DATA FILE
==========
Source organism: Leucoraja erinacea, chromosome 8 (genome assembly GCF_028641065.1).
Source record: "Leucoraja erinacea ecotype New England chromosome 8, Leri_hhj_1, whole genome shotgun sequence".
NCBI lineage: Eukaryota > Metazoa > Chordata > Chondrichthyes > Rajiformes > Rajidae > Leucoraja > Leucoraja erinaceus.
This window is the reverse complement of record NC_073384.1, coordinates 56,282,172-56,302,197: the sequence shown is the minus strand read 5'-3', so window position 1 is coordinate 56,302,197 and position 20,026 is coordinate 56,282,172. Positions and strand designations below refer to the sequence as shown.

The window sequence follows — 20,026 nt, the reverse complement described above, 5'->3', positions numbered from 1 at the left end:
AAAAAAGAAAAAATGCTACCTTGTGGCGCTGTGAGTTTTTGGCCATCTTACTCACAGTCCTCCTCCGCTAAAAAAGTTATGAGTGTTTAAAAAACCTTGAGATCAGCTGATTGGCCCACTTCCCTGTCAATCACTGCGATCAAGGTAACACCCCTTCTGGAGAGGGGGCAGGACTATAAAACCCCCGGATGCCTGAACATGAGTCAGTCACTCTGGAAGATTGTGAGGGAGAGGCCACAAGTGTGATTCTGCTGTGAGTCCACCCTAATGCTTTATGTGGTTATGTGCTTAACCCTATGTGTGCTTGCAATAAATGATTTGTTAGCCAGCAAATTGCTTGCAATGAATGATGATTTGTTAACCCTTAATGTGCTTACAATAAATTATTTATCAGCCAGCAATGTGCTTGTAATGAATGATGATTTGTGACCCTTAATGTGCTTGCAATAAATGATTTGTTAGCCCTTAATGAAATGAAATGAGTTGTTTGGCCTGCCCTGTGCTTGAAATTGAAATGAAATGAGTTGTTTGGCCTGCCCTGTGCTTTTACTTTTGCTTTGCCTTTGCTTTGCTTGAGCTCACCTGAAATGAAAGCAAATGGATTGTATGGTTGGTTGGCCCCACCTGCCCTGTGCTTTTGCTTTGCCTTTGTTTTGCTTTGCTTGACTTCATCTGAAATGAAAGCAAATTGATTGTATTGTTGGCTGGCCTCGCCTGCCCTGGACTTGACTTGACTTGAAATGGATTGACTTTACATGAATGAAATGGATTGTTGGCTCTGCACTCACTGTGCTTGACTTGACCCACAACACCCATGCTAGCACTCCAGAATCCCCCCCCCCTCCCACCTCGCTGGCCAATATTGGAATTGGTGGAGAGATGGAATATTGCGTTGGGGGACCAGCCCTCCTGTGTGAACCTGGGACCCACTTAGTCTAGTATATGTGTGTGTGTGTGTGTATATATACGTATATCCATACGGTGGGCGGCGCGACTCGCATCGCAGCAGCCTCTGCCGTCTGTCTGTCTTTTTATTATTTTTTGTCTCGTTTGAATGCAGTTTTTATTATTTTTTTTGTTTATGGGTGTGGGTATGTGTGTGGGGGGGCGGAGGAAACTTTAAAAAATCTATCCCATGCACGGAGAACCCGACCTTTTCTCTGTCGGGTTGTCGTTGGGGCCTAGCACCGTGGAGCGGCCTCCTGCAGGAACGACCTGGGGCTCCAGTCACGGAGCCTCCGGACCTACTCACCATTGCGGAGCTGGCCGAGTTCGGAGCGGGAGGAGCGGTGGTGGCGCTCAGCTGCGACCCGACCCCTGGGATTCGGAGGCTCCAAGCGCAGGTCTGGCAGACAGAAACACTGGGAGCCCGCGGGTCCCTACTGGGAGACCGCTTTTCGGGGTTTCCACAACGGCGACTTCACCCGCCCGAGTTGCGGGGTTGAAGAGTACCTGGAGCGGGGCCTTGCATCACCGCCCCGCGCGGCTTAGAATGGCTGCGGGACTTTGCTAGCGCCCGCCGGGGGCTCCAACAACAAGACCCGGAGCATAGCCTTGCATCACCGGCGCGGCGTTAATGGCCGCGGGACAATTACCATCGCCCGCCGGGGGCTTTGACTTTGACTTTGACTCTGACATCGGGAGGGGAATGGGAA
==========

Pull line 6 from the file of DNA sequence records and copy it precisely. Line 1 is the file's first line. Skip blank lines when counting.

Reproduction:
AAAAAAGAAAAAATGCTACCTTGTGGCGCTGTGAGTTTTTGGCCATCTTACTCACAGTCCTCCTCCGCTAAAAAAGTTATGAGTGTTTAAAAAACCTTGAGATCAGCTGATTGGCCCACTTCCCTGTCAATCACTGCGATCAAGGTAACACCCCTTCTGGAGAGGGGGCAGGACTATAAAACCCCCGGATGCCTGAACATGAGTCAGTCACTCTGGAAGATTGTGAGGGAGAGGCCACAAGTGTGATTCTGCTGTGAGTCCACCCTAATGCTTTATGTGGTTATGTGCTTAACCCTATGTGTGCTTGCAATAAATGATTTGTTAGCCAGCAAATTGCTTGCAATGAATGATGATTTGTTAACCCTTAATGTGCTTACAATAAATTATTTATCAGCCAGCAATGTGCTTGTAATGAATGATGATTTGTGACCCTTAATGTGCTTGCAATAAATGATTTGTTAGCCCTTAATGAAATGAAATGAGTTGTTTGGCCTGCCCTGTGCTTGAAATTGAAATGAAATGAGTTGTTTGGCCTGCCCTGTGCTTTTACTTTTGCTTTGCCTTTGCTTTGCTTGAGCTCACCTGAAATGAAAGCAAATGGATTGTATGGTTGGTTGGCCCCACCTGCCCTGTGCTTTTGCTTTGCCTTTGTTTTGCTTTGCTTGACTTCATCTGAAATGAAAGCAAATTGATTGTATTGTTGGCTGGCCTCGCCTGCCCTGGACTTGACTTGACTTGAAATGGATTGACTTTACATGAATGAAATGGATTGTTGGCTCTGCACTCACTGTGCTTGACTTGACCCACAACACCCATGCTAGCACTCCAGAATCCCCCCCCCCTCCCACCTCGCTGGCCAATATTGGAATTGGTGGAGAGATGGAATATTGCGTTGGGGGACCAGCCCTCCTGTGTGAACCTGGGACCCACTTAGTCTAGTATATGTGTGTGTGTGTGTGTATATATACGTATATCCATACGGTGGGCGGCGCGACTCGCATCGCAGCAGCCTCTGCCGTCTGTCTGTCTTTTTATTATTTTTTGTCTCGTTTGAATGCAGTTTTTATTATTTTTTTTGTTTATGGGTGTGGGTATGTGTGTGGGGGGGCGGAGGAAACTTTAAAAAATCTATCCCATGCACGGAGAACCCGACCTTTTCTCTGTCGGGTTGTCGTTGGGGCCTAGCACCGTGGAGCGGCCTCCTGCAGGAACGACCTGGGGCTCCAGTCACGGAGCCTCCGGACCTACTCACCATTGCGGAGCTGGCCGAGTTCGGAGCGGGAGGAGCGGTGGTGGCGCTCAGCTGCGACCCGACCCCTGGGATTCGGAGGCTCCAAGCGCAGGTCTGGCAGACAGAAACACTGGGAGCCCGCGGGTCCCTACTGGGAGACCGCTTTTCGGGGTTTCCACAACGGCGACTTCACCCGCCCGAGTTGCGGGGTTGAAGAGTACCTGGAGCGGGGCCTTGCATCACCGCCCCGCGCGGCTTAGAATGGCTGCGGGACTTTGCTAGCGCCCGCCGGGGGCTCCAACAACAAGACCCGGAGCATAGCCTTGCATCACCGGCGCGGCGTTAATGGCCGCGGGACAATTACCATCGCCCGCCGGGGGCTTTGACTTTGACTTTGACTCTGACATCGGGAGGGGAATGGGAA